The Campus Climate Challenge, a growing student movement in the US...calls for all high schools and college campus in the U.S. to go carbon neutral. If the challenge were met, the CO2 emissions from just 4 medium-sized coal-fired power plants each year would negate the CCC's entire effort.
If every household in the U.S. changed a 60-watt incandescent light bulb to a compact fluorescent, the CO2 emissions from just two medium-sized coal-fired power plants each year would negate this entire effort., which makes up over 10% of the country's new vehicle market, passed legislation to cut GHG emissions in new cars by 25% and in SUVs by 18%, starting in 2009. If every car and SUV sold in in 2009 met this standard, the CO2 emissions from only one medium-sized coal-fired power plant, in just eight months of operation each year, would negate California's 2009 effort.
Wal-Mart, the largest "private" purchaser of electricity in the world is investing a half billion dollars to reduce the energy consumption and greenhouse gas (GHG) emissions of their existing buildings by 20% over the next 7 years. "As one of the largest companies in the world, with an expanding global presence, environmental problems are our problems," said CEO Lee Scott. The CO2 emissions from only one medium-sized coal-fired power plant, in just one month of operation each year, would negate Wal-Mart's entire effort.
This season there is just one trend predicted to outlast the year: eco-fashion. No, it’s not an oxymoron. Forget dreadlocks and Jesus sandals; environmentalism is becoming oh-so sexy. Just as boho made its way from the protestors to the catwalk, now too is environmental consciousness.
It seems that in the past three years environmental issues have started to pop up in everyday life. Eco-fashion is a buzz word at the moment, but few understand what it really means and why it might be so important. Are the rumours true? Is green really the new black?
It started with food: organic, chemical free, cruelty free, locally grown. Issues rarely thought of a decade earlier were suddenly important when choosing what to eat for dinner. Makeup soon followed. Companies advertised their products as pure and moved away from animal testing.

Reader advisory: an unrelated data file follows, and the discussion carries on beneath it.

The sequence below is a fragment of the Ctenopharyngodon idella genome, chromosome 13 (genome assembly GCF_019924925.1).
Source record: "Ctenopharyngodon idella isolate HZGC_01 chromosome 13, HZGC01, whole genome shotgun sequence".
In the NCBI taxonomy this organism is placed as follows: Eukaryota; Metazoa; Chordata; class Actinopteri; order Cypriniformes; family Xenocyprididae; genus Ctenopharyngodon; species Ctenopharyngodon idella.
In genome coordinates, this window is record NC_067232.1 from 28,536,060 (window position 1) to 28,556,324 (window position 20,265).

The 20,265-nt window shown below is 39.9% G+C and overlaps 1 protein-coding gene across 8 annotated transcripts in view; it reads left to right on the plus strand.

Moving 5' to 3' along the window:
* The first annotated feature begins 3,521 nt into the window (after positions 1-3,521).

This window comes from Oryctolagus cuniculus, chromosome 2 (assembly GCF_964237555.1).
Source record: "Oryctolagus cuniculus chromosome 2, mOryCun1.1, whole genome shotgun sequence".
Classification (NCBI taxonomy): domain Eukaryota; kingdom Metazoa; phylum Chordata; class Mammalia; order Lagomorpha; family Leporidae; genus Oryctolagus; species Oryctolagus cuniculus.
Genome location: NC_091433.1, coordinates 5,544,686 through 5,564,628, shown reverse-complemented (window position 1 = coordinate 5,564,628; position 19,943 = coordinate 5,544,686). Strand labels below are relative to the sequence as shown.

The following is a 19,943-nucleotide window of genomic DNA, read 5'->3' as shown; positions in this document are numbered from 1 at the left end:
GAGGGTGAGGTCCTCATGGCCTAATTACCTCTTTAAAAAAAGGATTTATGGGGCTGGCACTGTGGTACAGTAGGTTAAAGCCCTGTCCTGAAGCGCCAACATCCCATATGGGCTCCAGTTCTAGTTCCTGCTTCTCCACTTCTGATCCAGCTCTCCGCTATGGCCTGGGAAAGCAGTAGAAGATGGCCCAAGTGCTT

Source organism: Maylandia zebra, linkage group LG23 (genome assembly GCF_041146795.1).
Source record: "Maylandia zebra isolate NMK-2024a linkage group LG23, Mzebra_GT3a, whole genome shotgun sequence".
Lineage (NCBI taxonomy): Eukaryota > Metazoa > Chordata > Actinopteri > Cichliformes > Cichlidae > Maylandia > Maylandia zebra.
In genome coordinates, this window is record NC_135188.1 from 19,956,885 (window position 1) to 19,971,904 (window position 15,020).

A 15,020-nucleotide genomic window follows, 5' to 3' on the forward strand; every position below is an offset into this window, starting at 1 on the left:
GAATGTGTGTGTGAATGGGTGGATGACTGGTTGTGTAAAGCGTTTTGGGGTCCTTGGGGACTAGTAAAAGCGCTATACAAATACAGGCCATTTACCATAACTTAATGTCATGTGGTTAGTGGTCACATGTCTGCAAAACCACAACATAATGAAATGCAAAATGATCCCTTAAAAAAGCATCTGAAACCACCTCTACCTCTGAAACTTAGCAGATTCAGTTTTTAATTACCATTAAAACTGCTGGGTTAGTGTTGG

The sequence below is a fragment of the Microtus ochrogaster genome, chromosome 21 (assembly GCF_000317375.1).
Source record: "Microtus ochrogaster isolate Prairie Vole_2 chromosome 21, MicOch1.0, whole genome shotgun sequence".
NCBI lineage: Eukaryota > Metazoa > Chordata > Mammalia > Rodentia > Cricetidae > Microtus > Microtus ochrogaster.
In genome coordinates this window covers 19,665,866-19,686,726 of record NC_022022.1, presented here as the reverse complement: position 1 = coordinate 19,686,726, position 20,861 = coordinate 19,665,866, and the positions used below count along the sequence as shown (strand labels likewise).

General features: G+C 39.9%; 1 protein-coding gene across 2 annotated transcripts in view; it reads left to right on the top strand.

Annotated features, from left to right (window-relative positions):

Katherine Hamnett: The activist and English fashion designer Katherine Hamnett could be considered the pioneer of the eco-friendly fashion movement. She began in the 1990s with T-shirts of organic cotton, emblazoned with the slogan “Save the Future.” Introducing the fashion world to an important cause with this small step, she’s continued to move forward and develop larger collections. Her newest line bears the name “Ethical-Gold.”
Kirsty Hume: She might be best known for her long blond hair, but it is the importance of organic fabrics that Kirsty Hume is trying to introduce the world to. Hume says: “We are all responsible for the future of the world and we all can make a difference that would change the future of the universe. Using organic attire is a good start.” You can see Hume’s organic collection at www.ejfoundation.org
Edun: No stranger to activism, U2’s Bono has teamed up with his wife, Ali Hewson, and fashion designer Rogan Gregory to produce a fashion line that will benefit under-developed African nations. The line, called Edun, recently exhibited its new “Urban Cool” collection at New York Fashion Week. The clothes are made of Ugandan fabrics and are produced in Lesotho in an effort to stimulate self-sustainable employment.
Rogan Gregory: Not satisfied with just one chance to do his part in saving the planet, Rogan Gregory couples the fashion line he designed with Bono with some of his exclusive designs under the name “Loomstate.” He uses only organic cotton in his clothes to help make a positive impact on the environment. This summer’s collection, filled with sexy-comfortable styles, is available only at Barneys.
Summer Rayne Oakes: Every movement needs a leader and who better than Summer Rayne Oakes to be considered the “Queen of eco-style”? Model-designer Oakes is active in fighting the use of toxic dyes and chemicals in clothing. She chooses a much more elaborate array of replacements: silk, bamboo, even corn and sweet potatoes find their places as elements in her designs. Though her clothes make a loud statement on their own, Oakes lends more vocal support to the movement with TV programs and bulletins informing the public on how to be more environmentally friendly.
SANS: The name of this brand leaves no mistaking its mission to champion eco-friendly wear. The clothes created by New Yorkers Alessandro DeVito and Lika Volkova are as fashionable as they are environmentally sound. The designs made from cotton and eco fabrics such as are raw silk and soy, won the Ecco Domani prize this year, one of the most distinguished prizes in the eco world. Volkova, of Russian descent, highlights their goal to create ultra modern looks, drawing from her background as a designer for the Red Hot Chili Peppers. SANS is a global company, gathering fabrics from countries across the world -- from Japanese cotton to Alpaca wool from Peru. There are even designs that transcend the ordinary, such as soy socks.
Linda Loudermilk: “Big ideas for our small planet” and “Change is inevitable” are two of the slogans that influence Linda Loudermilk’s designs. Loudermilk works to create clothes that could be called “Eco-Couture” or “Eco-Luxury” -- bringing high fashion style to fabrics such as moss and hemp.